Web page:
The consultations process is also indicated in the LMR to implement simplification actions carried out by the state government (Art. 57 LMR) and gives powers to the CMR and municipal commissions to promote the elaboration of annual programmes based on public consultation (Art. 44 LMR). In fact, one of the first exercises of public consultation was carried out for the elaboration of state and municipal economic development plans. This process included a total of 200 consultation fora for 84 town councils. The finished plans included follow-up indicators and were authorised by the Hidalgo State Congress.

Another exercise is headed by the SEDECO to simplify processes related to construction permits (for constructions over 1 500 m²) in municipalities of the state. The SEDECO, the personnel in charge of municipal construction permits and business representatives participate in this exercise.

The consultation processes in Hidalgo have a basic legal framework and some exercises in this matter have been made. However, it is very important to establish this practice in a systematic fashion, maintaining standardised quality levels. For such a purpose, it is necessary to issue the LMR’s reglamento and operation manuals for consultation programmes so the state and municipal commissions can exercise their faculties more efficiently. For instance, the LMR indicates that the commissions should publish the regulatory projects with an impact assessment to collect comments. However, the reglamento must set guidelines about the use of information technologies, sanctions over law breaching, etc. On the other hand, the reglamento can provide more information about how and in which cases it is a priority to implement early consultation processes.

Ex post assessment of regulation

Once regulations have been implemented, their assessment has the purpose to determine if the foreseen effects were reached. In this way, the ex post evaluation’s purpose is to analyse the relevance, efficiency and effects of the regulatory decisions, including undesired results, causes of failure or elements that had contributed to its success. Ideally, these evaluations start from the intensive use of reliable and precise statistical information. Nevertheless, it is possible to start the assessment exercise with qualitative techniques.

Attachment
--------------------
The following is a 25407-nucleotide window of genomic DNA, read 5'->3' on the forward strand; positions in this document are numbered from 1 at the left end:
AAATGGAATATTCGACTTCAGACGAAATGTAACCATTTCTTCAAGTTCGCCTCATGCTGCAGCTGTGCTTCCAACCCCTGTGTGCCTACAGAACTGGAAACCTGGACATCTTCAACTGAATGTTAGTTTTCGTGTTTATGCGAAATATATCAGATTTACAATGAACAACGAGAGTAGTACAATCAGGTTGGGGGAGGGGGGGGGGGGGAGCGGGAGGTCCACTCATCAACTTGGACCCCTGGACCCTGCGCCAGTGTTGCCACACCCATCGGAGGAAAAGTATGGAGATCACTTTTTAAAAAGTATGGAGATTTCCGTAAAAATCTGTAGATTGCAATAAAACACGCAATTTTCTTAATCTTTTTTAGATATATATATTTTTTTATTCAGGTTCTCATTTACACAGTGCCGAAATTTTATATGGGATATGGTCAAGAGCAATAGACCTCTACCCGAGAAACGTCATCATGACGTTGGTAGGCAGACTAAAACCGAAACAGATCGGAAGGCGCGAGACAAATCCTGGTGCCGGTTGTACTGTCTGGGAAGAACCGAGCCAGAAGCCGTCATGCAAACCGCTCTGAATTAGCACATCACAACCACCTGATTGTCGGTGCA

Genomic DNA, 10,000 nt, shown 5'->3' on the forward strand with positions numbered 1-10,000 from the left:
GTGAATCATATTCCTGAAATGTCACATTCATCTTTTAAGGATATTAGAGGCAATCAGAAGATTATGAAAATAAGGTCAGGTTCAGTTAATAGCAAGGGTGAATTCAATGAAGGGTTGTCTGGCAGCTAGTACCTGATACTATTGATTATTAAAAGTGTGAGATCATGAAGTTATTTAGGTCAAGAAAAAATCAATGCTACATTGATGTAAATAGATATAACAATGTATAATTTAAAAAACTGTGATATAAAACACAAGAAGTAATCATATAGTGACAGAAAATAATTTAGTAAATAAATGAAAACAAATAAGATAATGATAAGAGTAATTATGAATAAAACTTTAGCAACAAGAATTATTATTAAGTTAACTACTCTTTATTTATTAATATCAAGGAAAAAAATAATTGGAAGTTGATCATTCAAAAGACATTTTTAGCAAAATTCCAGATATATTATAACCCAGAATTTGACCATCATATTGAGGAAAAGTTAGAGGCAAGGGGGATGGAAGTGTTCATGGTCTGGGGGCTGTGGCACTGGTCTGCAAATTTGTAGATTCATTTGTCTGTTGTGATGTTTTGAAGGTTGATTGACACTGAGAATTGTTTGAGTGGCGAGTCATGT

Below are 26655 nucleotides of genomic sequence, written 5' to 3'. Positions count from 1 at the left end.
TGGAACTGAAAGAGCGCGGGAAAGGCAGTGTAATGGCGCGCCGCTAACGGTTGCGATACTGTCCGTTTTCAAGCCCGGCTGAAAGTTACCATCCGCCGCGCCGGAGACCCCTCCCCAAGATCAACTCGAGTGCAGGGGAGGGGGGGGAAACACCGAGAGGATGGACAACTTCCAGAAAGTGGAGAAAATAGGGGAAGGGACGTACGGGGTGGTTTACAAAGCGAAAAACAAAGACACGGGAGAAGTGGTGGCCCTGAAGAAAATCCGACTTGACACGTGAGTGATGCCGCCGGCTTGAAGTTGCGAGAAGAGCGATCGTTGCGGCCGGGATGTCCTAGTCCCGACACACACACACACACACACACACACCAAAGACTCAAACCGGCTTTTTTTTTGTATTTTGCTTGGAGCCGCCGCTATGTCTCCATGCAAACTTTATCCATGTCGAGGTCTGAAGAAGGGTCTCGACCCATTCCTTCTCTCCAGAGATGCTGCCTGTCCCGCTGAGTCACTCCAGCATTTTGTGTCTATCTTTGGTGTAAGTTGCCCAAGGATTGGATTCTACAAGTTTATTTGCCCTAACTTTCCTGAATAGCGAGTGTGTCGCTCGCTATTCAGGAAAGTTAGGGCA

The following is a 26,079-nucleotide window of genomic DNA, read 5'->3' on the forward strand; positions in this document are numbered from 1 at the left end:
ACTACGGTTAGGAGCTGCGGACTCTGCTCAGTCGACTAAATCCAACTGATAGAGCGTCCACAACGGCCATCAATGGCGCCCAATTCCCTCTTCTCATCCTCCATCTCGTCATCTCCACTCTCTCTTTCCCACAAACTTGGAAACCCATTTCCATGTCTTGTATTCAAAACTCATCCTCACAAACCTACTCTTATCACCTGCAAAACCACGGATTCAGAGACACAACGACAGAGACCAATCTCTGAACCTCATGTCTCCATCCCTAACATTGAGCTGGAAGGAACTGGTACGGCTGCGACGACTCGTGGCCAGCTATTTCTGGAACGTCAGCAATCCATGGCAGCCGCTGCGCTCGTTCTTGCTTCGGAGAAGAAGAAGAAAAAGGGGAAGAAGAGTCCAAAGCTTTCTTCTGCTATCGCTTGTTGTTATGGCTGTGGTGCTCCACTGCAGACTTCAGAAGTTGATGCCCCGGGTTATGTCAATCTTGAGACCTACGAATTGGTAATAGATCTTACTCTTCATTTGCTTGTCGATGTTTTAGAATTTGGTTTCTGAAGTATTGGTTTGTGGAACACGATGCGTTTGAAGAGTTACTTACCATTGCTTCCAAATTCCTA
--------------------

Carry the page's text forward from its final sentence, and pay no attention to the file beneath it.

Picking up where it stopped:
In the State of Hidalgo, there is a reference to the ex post regulatory impact assessment in Article 27 of the LMR (where the use of RIA is provided too). This article mentions that the obligated subjects will adopt review schemes about existing regulations. Article 38 mentions that those regulations issued in the official gazette and that generate compliance costs for businesses must be analysed 5 years after to determine their application effects.

In practice, the five-year term, defined since the publication of the LMR, has not been fulfilled and therefore there have not been evaluations regarding this rule. Additionally, there is no evidence of ex post evaluations as part of the process of reviewing the inventory of regulations.

Management of the stock of regulations

The recommendation of the OECD Council on Regulatory Policy fosters systematic review to ensure regulations comply with the public policy goals for which they were designed (OECD, 2012[47]). These inventory reviews do not only refer to ex post evaluations but also include identification and elimination of regulations that are not applied, that generate duplicities or that do not have a current goal.

Regarding this subject, the LMR provides in Article 43 that the CMR and the municipal commissions can suggest to the regulated entities the modification or elimination of regulations, according to state and municipal programme objectives.

One of the first steps to review the regulatory inventory is the identification and publication of the complete body of regulations. The LMR (Art. 20) obliges the CMR and the commissions to elaborate the electronic inventory of the regulation in force. However, this obligation has not been met. One of the reasons for not having this inventory completed is that the CMR has not been created and there is no specific agency responsible for this project.

There are existing regulation inventories which are administrated by the judicial and legislative branches in the State of Hidalgo. Nevertheless, the corresponding websites ( and do not have the full inventory at the state and municipal levels. For instance, at state level, primary laws are include but subordinate regulations are not published systematically. Additionally, these websites do not include information on local level regulations, such as municipal by-laws (reglamentos) or municipal ordinances (bandos).

Another dimension of the regulatory inventory reviews refers to the inventory of formalities. Currently, the formalities’ inventory is in the construction process and is mainly informative In this case, it is necessary to work with the integration of municipal procedures.

Considering that the inventory websites of regulations and formalities are incomplete, reviews of the regulatory stock can have limited effects. Thus, it is of high priority to set up the CMR so it can work and finish the construction of the regulatory inventory and of the registration of procedures. In any case, there is currently no evidence of a systematic effort to build an inventory of regulations with the goal to simplify and improve the quality of the legal framework.

Business environment